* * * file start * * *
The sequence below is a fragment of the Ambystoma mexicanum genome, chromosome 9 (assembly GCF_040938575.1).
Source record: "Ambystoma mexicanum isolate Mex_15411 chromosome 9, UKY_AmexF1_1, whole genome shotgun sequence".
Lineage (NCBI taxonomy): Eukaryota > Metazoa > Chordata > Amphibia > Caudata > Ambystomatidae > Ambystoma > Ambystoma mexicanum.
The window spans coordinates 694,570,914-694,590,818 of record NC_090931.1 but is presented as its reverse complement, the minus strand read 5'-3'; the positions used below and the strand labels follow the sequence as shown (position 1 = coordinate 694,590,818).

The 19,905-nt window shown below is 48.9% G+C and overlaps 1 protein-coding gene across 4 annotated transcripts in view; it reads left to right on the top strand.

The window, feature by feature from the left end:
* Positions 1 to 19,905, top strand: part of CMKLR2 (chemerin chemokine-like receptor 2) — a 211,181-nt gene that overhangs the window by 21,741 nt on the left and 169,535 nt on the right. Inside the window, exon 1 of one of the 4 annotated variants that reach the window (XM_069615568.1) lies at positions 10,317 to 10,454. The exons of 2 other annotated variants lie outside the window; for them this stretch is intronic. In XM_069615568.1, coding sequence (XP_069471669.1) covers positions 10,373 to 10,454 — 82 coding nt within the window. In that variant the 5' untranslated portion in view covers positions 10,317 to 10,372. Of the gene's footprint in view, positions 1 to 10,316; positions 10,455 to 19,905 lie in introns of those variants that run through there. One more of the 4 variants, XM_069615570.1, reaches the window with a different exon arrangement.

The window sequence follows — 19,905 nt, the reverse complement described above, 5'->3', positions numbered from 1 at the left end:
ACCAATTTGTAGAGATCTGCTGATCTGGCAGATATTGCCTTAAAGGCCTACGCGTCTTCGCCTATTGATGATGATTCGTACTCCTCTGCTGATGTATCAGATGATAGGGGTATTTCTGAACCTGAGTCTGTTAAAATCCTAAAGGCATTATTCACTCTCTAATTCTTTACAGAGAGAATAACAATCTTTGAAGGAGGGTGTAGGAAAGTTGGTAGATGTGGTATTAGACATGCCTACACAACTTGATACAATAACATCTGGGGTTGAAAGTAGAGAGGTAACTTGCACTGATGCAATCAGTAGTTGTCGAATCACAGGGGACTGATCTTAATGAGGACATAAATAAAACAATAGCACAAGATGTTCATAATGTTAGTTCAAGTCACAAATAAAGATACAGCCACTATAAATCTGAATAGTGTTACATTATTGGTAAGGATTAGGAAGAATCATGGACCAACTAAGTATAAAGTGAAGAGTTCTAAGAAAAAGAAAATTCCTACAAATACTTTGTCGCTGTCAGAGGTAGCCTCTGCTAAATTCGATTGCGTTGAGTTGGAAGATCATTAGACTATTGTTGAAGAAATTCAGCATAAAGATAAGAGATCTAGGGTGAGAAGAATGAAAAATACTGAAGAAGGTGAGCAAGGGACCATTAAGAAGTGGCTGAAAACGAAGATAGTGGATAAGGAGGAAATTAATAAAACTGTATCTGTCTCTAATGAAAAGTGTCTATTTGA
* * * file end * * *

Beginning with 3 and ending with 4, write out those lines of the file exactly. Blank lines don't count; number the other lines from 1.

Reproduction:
Lineage (NCBI taxonomy): Eukaryota > Metazoa > Chordata > Amphibia > Caudata > Ambystomatidae > Ambystoma > Ambystoma mexicanum.
The window spans coordinates 694,570,914-694,590,818 of record NC_090931.1 but is presented as its reverse complement, the minus strand read 5'-3'; the positions used below and the strand labels follow the sequence as shown (position 1 = coordinate 694,590,818).